Are we really seeing K-deficient corn, soybean?
In other fields showing K deficiency, the soil-test K levels are adequate for corn and soybean production, but environmental conditions are causing a temporary deficiency that should disappear soon after growing-season conditions improve. Potassium ions move in the soil solution by diffusion (from areas of high concentration near the soil particles to areas of low concentrations close to crop roots). The diffusion distance is very short, and where water is limited (soil pores have more air than water) the distance that K ions have to travel to reach the root becomes too far, as ions cannot diffuse through air. So under droughty conditions, as far as the crop is concerned it is as if the ions were not present.
Dry conditions also limit root growth and activity, which further reduces the capacity of the crop to take up K. Other factors that can reduce K availability by limiting roots include soils that are either too loose or compacted, root damage by disease or insect pruning, shallow seed-planting depth, and seed-furrow sidewall compaction that occurs when planting in wet soils (not a common problem this year).
What can be done about K deficiency? The best way to supply K is in the soil before planting is done. Similarly taking place before planting are management practices to avoid soil conditions that intensify the negative effect of dry weather on K availability, even in well-fertilized fields. There is thus little that can be done in an economically feasible way to correct a K deficiency for this year's crops.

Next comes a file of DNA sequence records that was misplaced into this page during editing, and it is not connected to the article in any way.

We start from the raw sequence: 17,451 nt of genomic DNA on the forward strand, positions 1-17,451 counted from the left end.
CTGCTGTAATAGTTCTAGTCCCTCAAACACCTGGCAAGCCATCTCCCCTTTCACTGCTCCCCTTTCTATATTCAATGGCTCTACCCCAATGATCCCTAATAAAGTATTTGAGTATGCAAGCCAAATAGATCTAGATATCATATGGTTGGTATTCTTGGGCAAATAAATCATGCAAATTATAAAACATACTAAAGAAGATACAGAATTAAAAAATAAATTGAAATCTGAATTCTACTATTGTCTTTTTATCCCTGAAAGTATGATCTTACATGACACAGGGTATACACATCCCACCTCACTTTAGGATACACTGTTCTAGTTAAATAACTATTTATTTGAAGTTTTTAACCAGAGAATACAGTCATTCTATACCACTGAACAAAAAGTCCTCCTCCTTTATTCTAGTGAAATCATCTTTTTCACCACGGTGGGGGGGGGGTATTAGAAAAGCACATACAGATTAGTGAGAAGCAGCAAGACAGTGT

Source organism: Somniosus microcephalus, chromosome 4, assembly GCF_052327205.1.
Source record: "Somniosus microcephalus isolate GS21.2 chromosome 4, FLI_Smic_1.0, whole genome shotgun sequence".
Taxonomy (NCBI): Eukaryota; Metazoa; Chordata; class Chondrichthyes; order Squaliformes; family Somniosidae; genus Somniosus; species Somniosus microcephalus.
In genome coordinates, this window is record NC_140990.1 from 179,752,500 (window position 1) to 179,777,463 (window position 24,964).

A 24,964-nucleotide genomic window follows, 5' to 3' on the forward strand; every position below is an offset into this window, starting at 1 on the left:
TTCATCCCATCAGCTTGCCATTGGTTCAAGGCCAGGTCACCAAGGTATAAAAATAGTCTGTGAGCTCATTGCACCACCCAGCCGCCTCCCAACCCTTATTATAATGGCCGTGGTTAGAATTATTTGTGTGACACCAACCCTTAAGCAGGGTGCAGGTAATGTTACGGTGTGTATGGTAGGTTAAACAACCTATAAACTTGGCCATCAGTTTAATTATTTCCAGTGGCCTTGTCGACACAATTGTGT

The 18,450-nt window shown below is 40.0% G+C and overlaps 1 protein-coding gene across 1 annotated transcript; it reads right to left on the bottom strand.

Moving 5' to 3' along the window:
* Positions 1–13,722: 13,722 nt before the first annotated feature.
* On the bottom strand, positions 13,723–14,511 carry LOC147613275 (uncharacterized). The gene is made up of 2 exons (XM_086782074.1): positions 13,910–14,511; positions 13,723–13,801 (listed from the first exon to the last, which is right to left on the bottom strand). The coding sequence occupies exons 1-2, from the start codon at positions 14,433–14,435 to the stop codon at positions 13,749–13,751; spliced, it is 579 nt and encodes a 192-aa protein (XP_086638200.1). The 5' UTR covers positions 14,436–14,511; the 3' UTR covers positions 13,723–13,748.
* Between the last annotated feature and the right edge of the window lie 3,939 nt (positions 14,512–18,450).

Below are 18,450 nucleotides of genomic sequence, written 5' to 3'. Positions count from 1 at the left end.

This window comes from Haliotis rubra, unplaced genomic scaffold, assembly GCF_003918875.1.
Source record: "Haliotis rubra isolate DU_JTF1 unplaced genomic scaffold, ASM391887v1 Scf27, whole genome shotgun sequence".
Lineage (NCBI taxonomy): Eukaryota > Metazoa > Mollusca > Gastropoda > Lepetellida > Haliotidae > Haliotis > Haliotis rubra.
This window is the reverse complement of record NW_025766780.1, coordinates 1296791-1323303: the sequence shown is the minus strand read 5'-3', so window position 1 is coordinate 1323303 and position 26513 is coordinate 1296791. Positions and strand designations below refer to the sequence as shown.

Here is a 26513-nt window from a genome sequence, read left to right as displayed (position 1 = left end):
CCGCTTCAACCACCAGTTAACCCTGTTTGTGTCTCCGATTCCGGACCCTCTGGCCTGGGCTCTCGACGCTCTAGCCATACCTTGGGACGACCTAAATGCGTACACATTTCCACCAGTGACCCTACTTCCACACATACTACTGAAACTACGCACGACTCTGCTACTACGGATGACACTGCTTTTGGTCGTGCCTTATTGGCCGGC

Remember that if the deficiency is caused by factors other than low soil-test K, applying K fertilizer to the soil would not be profitable for this year's crop. Even in low-K soils, a liquid or dry application between crop rows is not a good option unless there is sufficient rain to move K into the root zone. A positive outcome, however, is that even if there is not sufficient rain to move K to the root zone, the application can begin to correct soil K levels for the next crop.
Another potential advantage to soil applications is that higher rates of fertilizer can be applied than with foliar applications. Both old and new research in midwestern states has shown that foliar K applications produce results too limited and inconsistent to be profitable in most years, especially given that deficiency tends to occur in isolated and small areas of the field. To my knowledge, none of the trials showing response to foliar applications occurred under droughty conditions. Still, if a foliar K application is deemed necessary, I recommend using fluid products that do not contain potassium chloride, potassium sulfate, or other ingredients with a high salt index so that higher K rates can be applied without concern for canopy injury. In general, for trials where there was a yield response to low-salt foliar K applications, the response was obtained without canopy damage at rates of 10 to 12 lb of K2O per acre or less.
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